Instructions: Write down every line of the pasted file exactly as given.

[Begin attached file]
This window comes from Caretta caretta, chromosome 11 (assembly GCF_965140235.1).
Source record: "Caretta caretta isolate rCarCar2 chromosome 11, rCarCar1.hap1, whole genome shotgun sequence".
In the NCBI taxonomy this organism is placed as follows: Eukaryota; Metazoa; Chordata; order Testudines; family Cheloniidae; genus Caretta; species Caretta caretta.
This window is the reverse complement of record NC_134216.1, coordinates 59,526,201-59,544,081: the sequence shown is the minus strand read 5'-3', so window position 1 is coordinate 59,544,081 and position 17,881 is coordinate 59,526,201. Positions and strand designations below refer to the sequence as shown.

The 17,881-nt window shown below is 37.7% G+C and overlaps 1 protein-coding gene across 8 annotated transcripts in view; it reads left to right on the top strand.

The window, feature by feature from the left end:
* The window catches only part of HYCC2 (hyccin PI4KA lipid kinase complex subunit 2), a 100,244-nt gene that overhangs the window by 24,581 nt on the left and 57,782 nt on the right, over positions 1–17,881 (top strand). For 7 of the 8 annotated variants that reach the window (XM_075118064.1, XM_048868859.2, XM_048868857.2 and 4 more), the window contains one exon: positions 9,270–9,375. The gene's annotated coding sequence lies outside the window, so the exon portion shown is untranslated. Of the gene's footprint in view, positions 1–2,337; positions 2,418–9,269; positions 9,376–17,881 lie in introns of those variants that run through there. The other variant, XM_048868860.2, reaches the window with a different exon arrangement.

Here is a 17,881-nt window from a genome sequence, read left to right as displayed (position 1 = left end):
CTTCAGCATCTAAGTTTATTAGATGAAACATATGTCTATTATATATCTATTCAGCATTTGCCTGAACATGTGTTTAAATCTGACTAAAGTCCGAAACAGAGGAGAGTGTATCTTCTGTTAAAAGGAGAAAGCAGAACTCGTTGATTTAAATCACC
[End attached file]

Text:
This window comes from Caretta caretta, chromosome 11 (assembly GCF_965140235.1).
Source record: "Caretta caretta isolate rCarCar2 chromosome 11, rCarCar1.hap1, whole genome shotgun sequence".
In the NCBI taxonomy this organism is placed as follows: Eukaryota; Metazoa; Chordata; order Testudines; family Cheloniidae; genus Caretta; species Caretta caretta.
This window is the reverse complement of record NC_134216.1, coordinates 59,526,201-59,544,081: the sequence shown is the minus strand read 5'-3', so window position 1 is coordinate 59,544,081 and position 17,881 is coordinate 59,526,201. Positions and strand designations below refer to the sequence as shown.

The 17,881-nt window shown below is 37.7% G+C and overlaps 1 protein-coding gene across 8 annotated transcripts in view; it reads left to right on the top strand.

The window, feature by feature from the left end:
* The window catches only part of HYCC2 (hyccin PI4KA lipid kinase complex subunit 2), a 100,244-nt gene that overhangs the window by 24,581 nt on the left and 57,782 nt on the right, over positions 1–17,881 (top strand). For 7 of the 8 annotated variants that reach the window (XM_075118064.1, XM_048868859.2, XM_048868857.2 and 4 more), the window contains one exon: positions 9,270–9,375. The gene's annotated coding sequence lies outside the window, so the exon portion shown is untranslated. Of the gene's footprint in view, positions 1–2,337; positions 2,418–9,269; positions 9,376–17,881 lie in introns of those variants that run through there. The other variant, XM_048868860.2, reaches the window with a different exon arrangement.

Here is a 17,881-nt window from a genome sequence, read left to right as displayed (position 1 = left end):
CTTCAGCATCTAAGTTTATTAGATGAAACATATGTCTATTATATATCTATTCAGCATTTGCCTGAACATGTGTTTAAATCTGACTAAAGTCCGAAACAGAGGAGAGTGTATCTTCTGTTAAAAGGAGAAAGCAGAACTCGTTGATTTAAATCACC